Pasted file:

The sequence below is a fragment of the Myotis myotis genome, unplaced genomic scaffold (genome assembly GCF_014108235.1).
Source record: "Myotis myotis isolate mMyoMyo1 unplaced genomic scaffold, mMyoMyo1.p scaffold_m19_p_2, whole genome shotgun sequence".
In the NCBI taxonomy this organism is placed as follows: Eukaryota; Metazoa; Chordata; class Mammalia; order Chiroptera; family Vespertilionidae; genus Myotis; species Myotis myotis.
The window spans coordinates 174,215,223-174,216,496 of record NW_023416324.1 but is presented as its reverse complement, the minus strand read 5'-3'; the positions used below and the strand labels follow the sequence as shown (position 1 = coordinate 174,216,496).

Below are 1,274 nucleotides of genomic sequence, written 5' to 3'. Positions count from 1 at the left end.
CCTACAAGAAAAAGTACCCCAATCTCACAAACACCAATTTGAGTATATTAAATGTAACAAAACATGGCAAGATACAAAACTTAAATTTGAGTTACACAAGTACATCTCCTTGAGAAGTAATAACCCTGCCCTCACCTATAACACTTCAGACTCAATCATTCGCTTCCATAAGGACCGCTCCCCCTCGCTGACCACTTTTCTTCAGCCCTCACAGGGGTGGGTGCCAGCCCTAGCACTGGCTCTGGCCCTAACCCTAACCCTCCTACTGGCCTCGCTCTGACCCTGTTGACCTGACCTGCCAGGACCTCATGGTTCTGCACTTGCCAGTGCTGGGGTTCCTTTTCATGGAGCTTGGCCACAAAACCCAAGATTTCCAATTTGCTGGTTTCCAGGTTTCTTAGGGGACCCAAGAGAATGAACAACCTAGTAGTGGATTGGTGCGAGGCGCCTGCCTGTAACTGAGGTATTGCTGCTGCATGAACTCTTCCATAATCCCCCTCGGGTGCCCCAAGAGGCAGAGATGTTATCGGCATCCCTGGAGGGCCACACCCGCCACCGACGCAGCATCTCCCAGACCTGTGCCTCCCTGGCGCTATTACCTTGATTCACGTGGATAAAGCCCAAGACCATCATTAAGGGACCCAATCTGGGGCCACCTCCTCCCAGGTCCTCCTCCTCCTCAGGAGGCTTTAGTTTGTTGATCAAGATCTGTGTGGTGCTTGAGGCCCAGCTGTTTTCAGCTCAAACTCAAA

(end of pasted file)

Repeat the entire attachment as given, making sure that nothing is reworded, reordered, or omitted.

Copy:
The sequence below is a fragment of the Myotis myotis genome, unplaced genomic scaffold (genome assembly GCF_014108235.1).
Source record: "Myotis myotis isolate mMyoMyo1 unplaced genomic scaffold, mMyoMyo1.p scaffold_m19_p_2, whole genome shotgun sequence".
In the NCBI taxonomy this organism is placed as follows: Eukaryota; Metazoa; Chordata; class Mammalia; order Chiroptera; family Vespertilionidae; genus Myotis; species Myotis myotis.
The window spans coordinates 174,215,223-174,216,496 of record NW_023416324.1 but is presented as its reverse complement, the minus strand read 5'-3'; the positions used below and the strand labels follow the sequence as shown (position 1 = coordinate 174,216,496).

Below are 1,274 nucleotides of genomic sequence, written 5' to 3'. Positions count from 1 at the left end.
CCTACAAGAAAAAGTACCCCAATCTCACAAACACCAATTTGAGTATATTAAATGTAACAAAACATGGCAAGATACAAAACTTAAATTTGAGTTACACAAGTACATCTCCTTGAGAAGTAATAACCCTGCCCTCACCTATAACACTTCAGACTCAATCATTCGCTTCCATAAGGACCGCTCCCCCTCGCTGACCACTTTTCTTCAGCCCTCACAGGGGTGGGTGCCAGCCCTAGCACTGGCTCTGGCCCTAACCCTAACCCTCCTACTGGCCTCGCTCTGACCCTGTTGACCTGACCTGCCAGGACCTCATGGTTCTGCACTTGCCAGTGCTGGGGTTCCTTTTCATGGAGCTTGGCCACAAAACCCAAGATTTCCAATTTGCTGGTTTCCAGGTTTCTTAGGGGACCCAAGAGAATGAACAACCTAGTAGTGGATTGGTGCGAGGCGCCTGCCTGTAACTGAGGTATTGCTGCTGCATGAACTCTTCCATAATCCCCCTCGGGTGCCCCAAGAGGCAGAGATGTTATCGGCATCCCTGGAGGGCCACACCCGCCACCGACGCAGCATCTCCCAGACCTGTGCCTCCCTGGCGCTATTACCTTGATTCACGTGGATAAAGCCCAAGACCATCATTAAGGGACCCAATCTGGGGCCACCTCCTCCCAGGTCCTCCTCCTCCTCAGGAGGCTTTAGTTTGTTGATCAAGATCTGTGTGGTGCTTGAGGCCCAGCTGTTTTCAGCTCAAACTCAAA